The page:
The Spirit in the Epistles, by Witness Lee



If we, being enemies, were reconciled to God through the death of His Son, much more we will be saved in His life, having been reconciled. (Rom. 5:10)

In this verse of the Scriptures two matters are mentioned: the first matter is the death of God’s Son, and the second is His life. This verse tells us that while we were enemies of God, we were reconciled to God through the death of the Lord Jesus, and the problems between us and God were solved. Moreover, since we have been reconciled, we will be saved in the life of the Lord Jesus. Being reconciled to God through the Lord’s death is one thing, and being saved in the Lord’s life is another thing. Here, our being saved refers not only to our being saved by believing in the Lord but even more to our being saved by the Lord step by step, after we believe in Him, from the old creation and the self into His glory. On the negative side, we were saved through the Lord’s death to be reconciled to God, thereby solving the problems between us and God. On the positive side, we are being saved in the Lord’s life from the old creation and the natural being to enter fully into the glory of God.

And not only so, but also boasting in God through our Lord Jesus Christ, through whom we have now received the reconciliation. (v. 11)

In this verse whom refers to the One who is in resurrection. The Greek word for boasting means “to boast” and also “to exult.” This is to say that since we were reconciled to God through the Lord’s death, we now have God as our boast, our exultation, our rejoicing, and our enjoyment in the Lord’s resurrection through His life.

The law of the Spirit of life has freed me in Christ Jesus from the law of sin and of death. (8:2)

That the righteous requirement of the law might be fulfilled in us, who do not walk according to the flesh but according to the spirit. For those who are according to the flesh mind the things of the flesh; but those who are according to the spirit, the things of the Spirit. For the mind set on the flesh is death, but the mind set on the spirit is life and peace. (vv. 4-6)

But you are not in the flesh, but in the spirit, if indeed the Spirit of God dwells in you. Yet if anyone does not have the Spirit of Christ, he is not of Him. But if Christ is in you, though the body is dead because of sin, the spirit is life because of righteousness. And if the Spirit of the One who raised Jesus from the dead dwells in you, He who raised Christ Jesus from the dead will also give life to your mortal bodies through His Spirit who indwells you. (vv. 9-11)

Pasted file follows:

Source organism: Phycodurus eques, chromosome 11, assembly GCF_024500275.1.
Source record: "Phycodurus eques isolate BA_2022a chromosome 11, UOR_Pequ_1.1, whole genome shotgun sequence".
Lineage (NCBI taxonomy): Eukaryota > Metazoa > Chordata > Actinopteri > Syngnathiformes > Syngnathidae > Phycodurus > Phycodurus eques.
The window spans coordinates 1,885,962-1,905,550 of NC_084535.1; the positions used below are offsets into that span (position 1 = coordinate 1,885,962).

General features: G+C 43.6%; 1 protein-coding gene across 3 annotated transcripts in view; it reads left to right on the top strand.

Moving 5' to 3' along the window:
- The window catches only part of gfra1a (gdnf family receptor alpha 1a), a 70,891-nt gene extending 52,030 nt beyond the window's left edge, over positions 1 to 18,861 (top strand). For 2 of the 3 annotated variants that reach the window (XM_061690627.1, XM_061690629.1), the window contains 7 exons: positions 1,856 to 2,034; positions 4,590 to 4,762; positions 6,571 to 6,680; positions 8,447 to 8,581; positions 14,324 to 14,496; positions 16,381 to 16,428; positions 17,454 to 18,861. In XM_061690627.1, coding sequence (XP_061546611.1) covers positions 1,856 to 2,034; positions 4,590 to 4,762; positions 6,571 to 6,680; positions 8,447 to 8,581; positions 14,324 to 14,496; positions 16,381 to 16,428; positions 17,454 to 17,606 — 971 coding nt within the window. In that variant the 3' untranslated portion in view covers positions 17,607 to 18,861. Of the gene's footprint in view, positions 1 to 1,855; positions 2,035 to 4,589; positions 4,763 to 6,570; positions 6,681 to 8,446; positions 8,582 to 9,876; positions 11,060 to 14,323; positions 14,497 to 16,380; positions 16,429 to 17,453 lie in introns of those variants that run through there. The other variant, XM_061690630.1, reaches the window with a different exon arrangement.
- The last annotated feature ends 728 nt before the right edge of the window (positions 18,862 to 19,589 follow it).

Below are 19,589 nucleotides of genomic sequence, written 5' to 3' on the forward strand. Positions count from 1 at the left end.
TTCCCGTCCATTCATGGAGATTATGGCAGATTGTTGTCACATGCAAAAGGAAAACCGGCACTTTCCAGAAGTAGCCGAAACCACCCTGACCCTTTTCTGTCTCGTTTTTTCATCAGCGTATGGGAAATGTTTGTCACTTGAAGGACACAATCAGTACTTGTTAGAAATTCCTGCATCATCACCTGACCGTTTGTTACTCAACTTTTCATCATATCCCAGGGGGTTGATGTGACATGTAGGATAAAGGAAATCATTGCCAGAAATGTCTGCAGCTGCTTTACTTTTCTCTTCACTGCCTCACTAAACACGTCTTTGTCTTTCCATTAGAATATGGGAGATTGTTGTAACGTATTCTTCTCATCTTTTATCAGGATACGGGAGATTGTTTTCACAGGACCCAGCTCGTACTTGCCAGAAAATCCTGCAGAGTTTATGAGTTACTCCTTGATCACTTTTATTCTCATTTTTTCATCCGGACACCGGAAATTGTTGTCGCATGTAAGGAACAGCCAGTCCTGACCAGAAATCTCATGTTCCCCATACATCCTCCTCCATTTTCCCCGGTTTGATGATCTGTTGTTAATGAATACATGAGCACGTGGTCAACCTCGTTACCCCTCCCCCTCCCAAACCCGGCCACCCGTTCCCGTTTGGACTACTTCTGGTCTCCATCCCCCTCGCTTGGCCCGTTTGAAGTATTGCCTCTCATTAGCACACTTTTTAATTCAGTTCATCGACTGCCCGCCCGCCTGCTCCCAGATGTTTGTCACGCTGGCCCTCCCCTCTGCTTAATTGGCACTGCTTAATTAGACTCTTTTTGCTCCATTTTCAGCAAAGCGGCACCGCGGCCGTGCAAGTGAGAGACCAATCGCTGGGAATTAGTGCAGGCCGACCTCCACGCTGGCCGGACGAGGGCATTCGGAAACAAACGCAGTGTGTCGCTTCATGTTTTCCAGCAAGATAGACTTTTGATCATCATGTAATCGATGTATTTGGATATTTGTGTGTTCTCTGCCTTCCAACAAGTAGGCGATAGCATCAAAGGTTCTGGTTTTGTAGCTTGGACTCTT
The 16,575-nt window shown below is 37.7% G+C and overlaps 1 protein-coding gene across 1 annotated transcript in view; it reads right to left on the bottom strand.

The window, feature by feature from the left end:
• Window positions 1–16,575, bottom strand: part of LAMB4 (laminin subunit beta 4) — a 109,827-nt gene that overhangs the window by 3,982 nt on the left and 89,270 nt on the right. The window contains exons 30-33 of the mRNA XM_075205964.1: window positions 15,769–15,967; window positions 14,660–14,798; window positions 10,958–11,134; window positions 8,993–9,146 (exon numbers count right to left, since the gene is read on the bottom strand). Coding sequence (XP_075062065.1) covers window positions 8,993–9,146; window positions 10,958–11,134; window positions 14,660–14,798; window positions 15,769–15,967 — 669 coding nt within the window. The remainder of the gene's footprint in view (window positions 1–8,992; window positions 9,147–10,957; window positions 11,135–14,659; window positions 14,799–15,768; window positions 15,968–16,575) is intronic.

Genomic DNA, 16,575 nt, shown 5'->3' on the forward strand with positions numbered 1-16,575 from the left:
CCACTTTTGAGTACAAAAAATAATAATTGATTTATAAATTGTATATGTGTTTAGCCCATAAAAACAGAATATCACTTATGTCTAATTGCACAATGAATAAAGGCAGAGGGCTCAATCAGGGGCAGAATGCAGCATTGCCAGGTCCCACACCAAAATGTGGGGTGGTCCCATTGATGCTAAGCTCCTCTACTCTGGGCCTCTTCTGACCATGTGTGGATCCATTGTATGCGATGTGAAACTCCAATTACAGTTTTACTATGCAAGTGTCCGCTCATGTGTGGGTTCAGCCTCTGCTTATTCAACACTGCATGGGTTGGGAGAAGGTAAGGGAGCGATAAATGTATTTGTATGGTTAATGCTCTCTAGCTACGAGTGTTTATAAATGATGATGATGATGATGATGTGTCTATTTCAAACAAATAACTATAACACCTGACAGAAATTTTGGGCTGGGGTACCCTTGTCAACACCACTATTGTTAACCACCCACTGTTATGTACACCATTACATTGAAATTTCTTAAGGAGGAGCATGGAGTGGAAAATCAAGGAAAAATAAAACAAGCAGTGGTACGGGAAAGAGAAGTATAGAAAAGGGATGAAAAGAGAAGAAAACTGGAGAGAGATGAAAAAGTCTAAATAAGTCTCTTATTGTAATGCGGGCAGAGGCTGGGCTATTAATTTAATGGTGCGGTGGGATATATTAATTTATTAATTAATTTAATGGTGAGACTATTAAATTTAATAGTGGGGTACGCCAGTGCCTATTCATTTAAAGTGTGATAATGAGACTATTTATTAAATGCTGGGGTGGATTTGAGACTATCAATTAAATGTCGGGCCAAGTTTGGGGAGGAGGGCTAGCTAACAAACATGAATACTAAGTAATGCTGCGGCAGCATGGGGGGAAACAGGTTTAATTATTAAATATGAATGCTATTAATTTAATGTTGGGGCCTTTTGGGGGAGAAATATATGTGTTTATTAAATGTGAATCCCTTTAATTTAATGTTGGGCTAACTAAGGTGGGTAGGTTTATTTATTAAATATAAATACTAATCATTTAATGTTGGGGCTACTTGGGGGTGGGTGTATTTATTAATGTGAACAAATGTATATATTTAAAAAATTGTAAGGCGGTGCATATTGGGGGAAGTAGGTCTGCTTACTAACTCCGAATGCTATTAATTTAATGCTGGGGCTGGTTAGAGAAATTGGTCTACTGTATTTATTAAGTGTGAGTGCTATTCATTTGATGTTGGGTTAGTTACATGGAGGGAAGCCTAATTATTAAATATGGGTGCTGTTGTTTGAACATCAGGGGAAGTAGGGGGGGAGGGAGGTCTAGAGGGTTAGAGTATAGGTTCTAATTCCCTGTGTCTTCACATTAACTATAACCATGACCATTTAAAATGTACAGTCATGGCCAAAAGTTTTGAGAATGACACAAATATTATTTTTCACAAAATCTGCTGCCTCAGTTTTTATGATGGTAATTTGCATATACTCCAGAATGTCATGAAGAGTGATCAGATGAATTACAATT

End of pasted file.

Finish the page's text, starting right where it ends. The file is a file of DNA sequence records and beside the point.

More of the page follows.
For you have not received a spirit of slavery bringing you into fear again, but you have received a spirit of sonship in which we cry, Abba, Father! The Spirit Himself witnesses with our spirit that we are children of God. (vv. 15-16)

And not only so, but we ourselves also, who have the firstfruits of the Spirit, even we ourselves groan in ourselves, eagerly awaiting sonship, the redemption of our body. (v. 23)

Moreover, in like manner the Spirit also joins in to help us in our weakness, for we do not know for what we should pray as is fitting, but the Spirit Himself intercedes for us with groanings which cannot be uttered. But He who searches the hearts knows what the mind of the Spirit is, because He intercedes for the saints according to God. And we know that all things work together for good to those who love God, to those who are called according to His purpose. Because those whom He foreknew, He also predestinated to be conformed to the image of His Son, that He might be the Firstborn among many brothers; and those whom He predestinated, these He also called; and those whom He called, these He also justified; and those whom He justified, these He also glorified. (vv. 26-30)

Concerning His Son, who came out of the seed of David according to the flesh, who was designated the Son of God in power according to the Spirit of holiness out of the resurrection of the dead, Jesus Christ our Lord. (1:3-4)

I exhort you therefore, brothers, through the compassions of God to present your bodies a living sacrifice, holy, well pleasing to God, which is your reasonable service. (12:1)

For the kingdom of God is not eating and drinking, but righteousness and peace and joy in the Holy Spirit. (14:17)